Conventional Oncology Considers Pancreatic Cancer To Be Incurable- I don’t…
When a cancer patient is given a terminal diagnosis what is he/she supposed to do? When a cancer patient is given a therapy plan that, at best, is supposed to prolong his/her life for months not years, what is the patient to do?
Conventional oncology has little to offer a pancreatic cancer patient. While the study below talks about low-dose naltrexone (LDN) combined with alpha-lipoic acid (ALA) lengthening life and enhancing quality of life for pancreatic cancer patients, it is considered anecdotal evidence. Advanced pancreatic cancer patients may appreciate information about non-toxic therapies.
Alternative therapies listed in the articles linked and excerpted below have been shown to lengthen pancreatic overall survival while reducing side effects.
Make no mistake. Pancreatic cancer is an aggressive cancer. You will have to use every therapy tool at your disposal in order to manage your cancer.
I take Curcumin, vitamin C, alpha-lipoic acid and other supplements to remain in complete remission from my “incurable” cancer, multiple myeloma. Please read the articles below and consider supplementing with those nutriceuticals that you feel comfortable with.
For information about other complementary and integrative pancreatic cancer therapies such as Curcumin or omega 3 fatty acids, scroll down the page, post a question or a comment and I will reply ASAP.
- Cancer Survivor
- Cancer Coach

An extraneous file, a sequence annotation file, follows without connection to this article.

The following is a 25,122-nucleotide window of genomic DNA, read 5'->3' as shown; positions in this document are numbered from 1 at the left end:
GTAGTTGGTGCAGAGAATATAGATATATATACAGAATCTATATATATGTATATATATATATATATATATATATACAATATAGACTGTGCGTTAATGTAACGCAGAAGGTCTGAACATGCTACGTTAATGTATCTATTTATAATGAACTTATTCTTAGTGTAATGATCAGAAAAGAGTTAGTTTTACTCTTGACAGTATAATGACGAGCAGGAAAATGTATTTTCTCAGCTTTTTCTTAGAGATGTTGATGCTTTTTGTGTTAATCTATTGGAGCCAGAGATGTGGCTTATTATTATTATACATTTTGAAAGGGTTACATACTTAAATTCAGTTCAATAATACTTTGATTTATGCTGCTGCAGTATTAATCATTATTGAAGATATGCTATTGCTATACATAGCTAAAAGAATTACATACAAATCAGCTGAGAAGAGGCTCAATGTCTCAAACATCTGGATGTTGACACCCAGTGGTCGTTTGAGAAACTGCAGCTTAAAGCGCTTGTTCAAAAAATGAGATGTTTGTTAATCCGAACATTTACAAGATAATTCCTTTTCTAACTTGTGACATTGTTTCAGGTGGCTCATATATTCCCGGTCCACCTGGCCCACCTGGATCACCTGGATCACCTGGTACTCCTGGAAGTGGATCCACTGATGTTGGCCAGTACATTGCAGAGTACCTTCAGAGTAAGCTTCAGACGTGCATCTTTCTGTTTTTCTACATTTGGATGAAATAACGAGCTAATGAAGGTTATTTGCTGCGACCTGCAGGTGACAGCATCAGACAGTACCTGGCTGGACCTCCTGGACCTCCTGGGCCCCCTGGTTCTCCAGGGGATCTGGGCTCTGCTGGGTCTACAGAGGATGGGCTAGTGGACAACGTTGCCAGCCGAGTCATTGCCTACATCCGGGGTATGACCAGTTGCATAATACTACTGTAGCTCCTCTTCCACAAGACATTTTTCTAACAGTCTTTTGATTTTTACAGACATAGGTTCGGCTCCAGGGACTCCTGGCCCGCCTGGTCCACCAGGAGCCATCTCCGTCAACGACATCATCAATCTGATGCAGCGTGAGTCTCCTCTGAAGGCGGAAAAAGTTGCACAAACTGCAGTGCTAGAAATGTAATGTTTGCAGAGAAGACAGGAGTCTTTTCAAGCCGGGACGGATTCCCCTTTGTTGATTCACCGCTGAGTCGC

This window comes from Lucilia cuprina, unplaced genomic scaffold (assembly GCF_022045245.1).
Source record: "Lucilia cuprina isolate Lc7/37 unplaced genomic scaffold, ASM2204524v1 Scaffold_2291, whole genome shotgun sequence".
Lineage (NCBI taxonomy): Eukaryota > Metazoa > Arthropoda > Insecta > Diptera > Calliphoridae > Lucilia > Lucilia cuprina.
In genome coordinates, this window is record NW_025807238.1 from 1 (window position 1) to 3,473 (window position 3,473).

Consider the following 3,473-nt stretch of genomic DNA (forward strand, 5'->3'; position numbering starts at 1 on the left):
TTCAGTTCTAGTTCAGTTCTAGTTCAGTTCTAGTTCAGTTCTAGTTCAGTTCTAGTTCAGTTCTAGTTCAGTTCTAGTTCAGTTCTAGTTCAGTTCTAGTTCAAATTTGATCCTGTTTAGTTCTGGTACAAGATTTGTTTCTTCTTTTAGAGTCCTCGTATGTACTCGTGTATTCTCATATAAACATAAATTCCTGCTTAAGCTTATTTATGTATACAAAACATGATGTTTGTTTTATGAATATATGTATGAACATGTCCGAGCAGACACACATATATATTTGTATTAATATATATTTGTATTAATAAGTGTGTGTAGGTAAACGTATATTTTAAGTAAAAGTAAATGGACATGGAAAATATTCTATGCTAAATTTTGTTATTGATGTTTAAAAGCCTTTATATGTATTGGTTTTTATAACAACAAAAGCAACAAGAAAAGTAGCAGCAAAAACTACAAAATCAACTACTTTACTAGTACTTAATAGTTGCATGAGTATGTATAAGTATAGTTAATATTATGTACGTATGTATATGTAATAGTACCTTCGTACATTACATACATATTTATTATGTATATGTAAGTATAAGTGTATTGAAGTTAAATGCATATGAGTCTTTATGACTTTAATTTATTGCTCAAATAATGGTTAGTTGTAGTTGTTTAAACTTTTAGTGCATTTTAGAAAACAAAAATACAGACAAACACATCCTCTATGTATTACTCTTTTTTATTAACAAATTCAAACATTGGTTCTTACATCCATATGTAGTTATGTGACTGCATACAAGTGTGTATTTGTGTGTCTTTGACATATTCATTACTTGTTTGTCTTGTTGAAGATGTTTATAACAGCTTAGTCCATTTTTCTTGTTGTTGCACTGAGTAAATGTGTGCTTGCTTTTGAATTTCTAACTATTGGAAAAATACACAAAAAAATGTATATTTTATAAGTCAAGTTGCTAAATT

- Director PeopleBeatingCancer
The long-term survival of a patient with pancreatic cancer with metastases to the liver after treatment with the intravenous alpha-lipoic acid/low-dose naltrexone protocol.
“The treatment regimen includes the intravenous alpha-lipoic acid and low-dose naltrexone (ALA-N) protocol and a healthy lifestyle program.
The patient was told by a reputable university oncology center in October 2002 that there was little hope for his survival. Today, January 2006, however, he is back at work, free from symptoms, and without appreciable progression of his malignancy.
The integrative protocol described in this article may have the possibility of extending the life of a patient who would be customarily considered to be terminal.
The authors believe that life scientists will one day develop a cure for metastatic pancreatic cancer, perhaps via gene therapy or another biological platform. But until such protocols come to market, the ALA-N protocol should be studied and considered, given its lack of toxicity at levels reported. Several other patients are on this treatment protocol and appear to be doing well at this time.